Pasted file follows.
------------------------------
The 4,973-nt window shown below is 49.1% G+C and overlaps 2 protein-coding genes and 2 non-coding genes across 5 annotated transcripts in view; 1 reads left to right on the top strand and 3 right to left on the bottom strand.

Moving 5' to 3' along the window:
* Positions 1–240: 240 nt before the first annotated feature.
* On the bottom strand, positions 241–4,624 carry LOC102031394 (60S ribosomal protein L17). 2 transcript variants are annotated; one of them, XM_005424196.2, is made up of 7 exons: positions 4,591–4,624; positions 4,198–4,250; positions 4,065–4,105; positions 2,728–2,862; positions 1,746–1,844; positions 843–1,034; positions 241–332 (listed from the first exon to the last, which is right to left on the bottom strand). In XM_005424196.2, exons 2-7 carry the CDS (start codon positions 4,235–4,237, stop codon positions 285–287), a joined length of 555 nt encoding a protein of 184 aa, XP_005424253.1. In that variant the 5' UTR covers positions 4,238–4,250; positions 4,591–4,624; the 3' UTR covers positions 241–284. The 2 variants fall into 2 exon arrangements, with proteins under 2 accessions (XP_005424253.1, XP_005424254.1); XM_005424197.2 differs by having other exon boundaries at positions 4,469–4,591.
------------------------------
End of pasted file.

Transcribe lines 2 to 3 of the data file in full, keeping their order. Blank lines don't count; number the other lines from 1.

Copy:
Moving 5' to 3' along the window:
* Positions 1–240: 240 nt before the first annotated feature.